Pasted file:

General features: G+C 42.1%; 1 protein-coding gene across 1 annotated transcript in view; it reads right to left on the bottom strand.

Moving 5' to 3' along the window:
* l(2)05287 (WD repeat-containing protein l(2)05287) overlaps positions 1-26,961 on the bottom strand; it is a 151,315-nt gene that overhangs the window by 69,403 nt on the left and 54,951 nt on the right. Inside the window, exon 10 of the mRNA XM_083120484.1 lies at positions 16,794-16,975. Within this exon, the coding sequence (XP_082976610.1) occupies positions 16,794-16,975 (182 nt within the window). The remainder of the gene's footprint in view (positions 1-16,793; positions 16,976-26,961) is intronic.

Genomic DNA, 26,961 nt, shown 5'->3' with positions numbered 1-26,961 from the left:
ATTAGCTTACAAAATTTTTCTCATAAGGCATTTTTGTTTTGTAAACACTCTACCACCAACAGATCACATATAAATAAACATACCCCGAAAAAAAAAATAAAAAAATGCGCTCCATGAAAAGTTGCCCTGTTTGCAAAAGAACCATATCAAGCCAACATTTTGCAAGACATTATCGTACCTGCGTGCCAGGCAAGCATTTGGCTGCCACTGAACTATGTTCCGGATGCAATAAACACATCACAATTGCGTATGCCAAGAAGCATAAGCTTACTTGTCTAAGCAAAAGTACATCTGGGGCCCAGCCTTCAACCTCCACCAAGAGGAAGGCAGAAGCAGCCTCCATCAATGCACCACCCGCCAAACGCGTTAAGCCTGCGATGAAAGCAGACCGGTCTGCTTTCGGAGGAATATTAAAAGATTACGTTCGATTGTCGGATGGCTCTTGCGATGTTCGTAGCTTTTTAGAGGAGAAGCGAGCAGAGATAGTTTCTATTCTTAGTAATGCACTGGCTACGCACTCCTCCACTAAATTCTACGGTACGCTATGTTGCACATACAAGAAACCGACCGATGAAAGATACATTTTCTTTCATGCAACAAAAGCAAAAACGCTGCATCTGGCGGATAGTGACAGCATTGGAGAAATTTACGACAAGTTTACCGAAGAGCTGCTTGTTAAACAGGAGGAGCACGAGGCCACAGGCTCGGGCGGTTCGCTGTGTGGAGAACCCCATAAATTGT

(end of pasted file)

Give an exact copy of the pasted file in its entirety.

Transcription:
General features: G+C 42.1%; 1 protein-coding gene across 1 annotated transcript in view; it reads right to left on the bottom strand.

Moving 5' to 3' along the window:
* l(2)05287 (WD repeat-containing protein l(2)05287) overlaps positions 1-26,961 on the bottom strand; it is a 151,315-nt gene that overhangs the window by 69,403 nt on the left and 54,951 nt on the right. Inside the window, exon 10 of the mRNA XM_083120484.1 lies at positions 16,794-16,975. Within this exon, the coding sequence (XP_082976610.1) occupies positions 16,794-16,975 (182 nt within the window). The remainder of the gene's footprint in view (positions 1-16,793; positions 16,976-26,961) is intronic.

Genomic DNA, 26,961 nt, shown 5'->3' with positions numbered 1-26,961 from the left:
ATTAGCTTACAAAATTTTTCTCATAAGGCATTTTTGTTTTGTAAACACTCTACCACCAACAGATCACATATAAATAAACATACCCCGAAAAAAAAAATAAAAAAATGCGCTCCATGAAAAGTTGCCCTGTTTGCAAAAGAACCATATCAAGCCAACATTTTGCAAGACATTATCGTACCTGCGTGCCAGGCAAGCATTTGGCTGCCACTGAACTATGTTCCGGATGCAATAAACACATCACAATTGCGTATGCCAAGAAGCATAAGCTTACTTGTCTAAGCAAAAGTACATCTGGGGCCCAGCCTTCAACCTCCACCAAGAGGAAGGCAGAAGCAGCCTCCATCAATGCACCACCCGCCAAACGCGTTAAGCCTGCGATGAAAGCAGACCGGTCTGCTTTCGGAGGAATATTAAAAGATTACGTTCGATTGTCGGATGGCTCTTGCGATGTTCGTAGCTTTTTAGAGGAGAAGCGAGCAGAGATAGTTTCTATTCTTAGTAATGCACTGGCTACGCACTCCTCCACTAAATTCTACGGTACGCTATGTTGCACATACAAGAAACCGACCGATGAAAGATACATTTTCTTTCATGCAACAAAAGCAAAAACGCTGCATCTGGCGGATAGTGACAGCATTGGAGAAATTTACGACAAGTTTACCGAAGAGCTGCTTGTTAAACAGGAGGAGCACGAGGCCACAGGCTCGGGCGGTTCGCTGTGTGGAGAACCCCATAAATTGT